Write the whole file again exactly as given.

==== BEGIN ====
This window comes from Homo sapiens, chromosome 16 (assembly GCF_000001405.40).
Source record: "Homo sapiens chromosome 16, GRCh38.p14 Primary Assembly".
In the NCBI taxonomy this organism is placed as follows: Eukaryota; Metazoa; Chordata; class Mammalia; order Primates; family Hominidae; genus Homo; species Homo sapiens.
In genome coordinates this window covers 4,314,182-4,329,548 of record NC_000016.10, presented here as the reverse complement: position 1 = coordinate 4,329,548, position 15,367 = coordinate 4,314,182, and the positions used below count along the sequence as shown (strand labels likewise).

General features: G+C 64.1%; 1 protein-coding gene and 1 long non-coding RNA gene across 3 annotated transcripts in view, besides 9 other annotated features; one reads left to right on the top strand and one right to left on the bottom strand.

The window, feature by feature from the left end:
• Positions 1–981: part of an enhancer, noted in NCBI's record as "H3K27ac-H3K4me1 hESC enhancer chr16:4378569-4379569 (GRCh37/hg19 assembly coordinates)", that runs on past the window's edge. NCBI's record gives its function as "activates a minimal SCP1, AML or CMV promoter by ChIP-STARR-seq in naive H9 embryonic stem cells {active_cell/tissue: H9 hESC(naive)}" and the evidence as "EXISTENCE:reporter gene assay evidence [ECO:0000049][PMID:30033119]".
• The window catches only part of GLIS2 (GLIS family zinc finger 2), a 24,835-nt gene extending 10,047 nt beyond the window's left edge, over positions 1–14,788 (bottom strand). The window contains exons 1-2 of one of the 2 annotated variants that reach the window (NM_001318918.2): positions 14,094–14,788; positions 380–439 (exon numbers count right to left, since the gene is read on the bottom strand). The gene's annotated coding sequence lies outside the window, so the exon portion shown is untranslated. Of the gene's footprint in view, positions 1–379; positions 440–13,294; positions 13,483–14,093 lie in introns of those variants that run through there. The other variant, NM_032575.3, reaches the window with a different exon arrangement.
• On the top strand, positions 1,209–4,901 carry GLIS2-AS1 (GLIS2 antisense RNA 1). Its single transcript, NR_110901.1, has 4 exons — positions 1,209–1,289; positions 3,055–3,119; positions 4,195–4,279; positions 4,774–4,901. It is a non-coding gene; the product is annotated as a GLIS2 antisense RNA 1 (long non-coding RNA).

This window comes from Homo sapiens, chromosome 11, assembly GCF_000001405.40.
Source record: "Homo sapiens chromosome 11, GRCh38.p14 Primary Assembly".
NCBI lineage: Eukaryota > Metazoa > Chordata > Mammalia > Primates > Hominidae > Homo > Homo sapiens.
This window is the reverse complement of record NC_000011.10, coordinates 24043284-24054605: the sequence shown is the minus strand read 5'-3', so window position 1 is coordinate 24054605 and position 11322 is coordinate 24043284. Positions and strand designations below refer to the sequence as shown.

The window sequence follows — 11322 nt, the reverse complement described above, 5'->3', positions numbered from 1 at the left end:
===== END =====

This window comes from Homo sapiens, chromosome 16 (assembly GCF_000001405.40).
Source record: "Homo sapiens chromosome 16, GRCh38.p14 Primary Assembly".
In the NCBI taxonomy this organism is placed as follows: Eukaryota; Metazoa; Chordata; class Mammalia; order Primates; family Hominidae; genus Homo; species Homo sapiens.
In genome coordinates this window covers 4,314,182-4,329,548 of record NC_000016.10, presented here as the reverse complement: position 1 = coordinate 4,329,548, position 15,367 = coordinate 4,314,182, and the positions used below count along the sequence as shown (strand labels likewise).

General features: G+C 64.1%; 1 protein-coding gene and 1 long non-coding RNA gene across 3 annotated transcripts in view, besides 9 other annotated features; one reads left to right on the top strand and one right to left on the bottom strand.

The window, feature by feature from the left end:
• Positions 1–981: part of an enhancer, noted in NCBI's record as "H3K27ac-H3K4me1 hESC enhancer chr16:4378569-4379569 (GRCh37/hg19 assembly coordinates)", that runs on past the window's edge. NCBI's record gives its function as "activates a minimal SCP1, AML or CMV promoter by ChIP-STARR-seq in naive H9 embryonic stem cells {active_cell/tissue: H9 hESC(naive)}" and the evidence as "EXISTENCE:reporter gene assay evidence [ECO:0000049][PMID:30033119]".
• The window catches only part of GLIS2 (GLIS family zinc finger 2), a 24,835-nt gene extending 10,047 nt beyond the window's left edge, over positions 1–14,788 (bottom strand). The window contains exons 1-2 of one of the 2 annotated variants that reach the window (NM_001318918.2): positions 14,094–14,788; positions 380–439 (exon numbers count right to left, since the gene is read on the bottom strand). The gene's annotated coding sequence lies outside the window, so the exon portion shown is untranslated. Of the gene's footprint in view, positions 1–379; positions 440–13,294; positions 13,483–14,093 lie in introns of those variants that run through there. The other variant, NM_032575.3, reaches the window with a different exon arrangement.
• On the top strand, positions 1,209–4,901 carry GLIS2-AS1 (GLIS2 antisense RNA 1). Its single transcript, NR_110901.1, has 4 exons — positions 1,209–1,289; positions 3,055–3,119; positions 4,195–4,279; positions 4,774–4,901. It is a non-coding gene; the product is annotated as a GLIS2 antisense RNA 1 (long non-coding RNA).

This window comes from Homo sapiens, chromosome 11, assembly GCF_000001405.40.
Source record: "Homo sapiens chromosome 11, GRCh38.p14 Primary Assembly".
NCBI lineage: Eukaryota > Metazoa > Chordata > Mammalia > Primates > Hominidae > Homo > Homo sapiens.
This window is the reverse complement of record NC_000011.10, coordinates 24043284-24054605: the sequence shown is the minus strand read 5'-3', so window position 1 is coordinate 24054605 and position 11322 is coordinate 24043284. Positions and strand designations below refer to the sequence as shown.

The window sequence follows — 11322 nt, the reverse complement described above, 5'->3', positions numbered from 1 at the left end: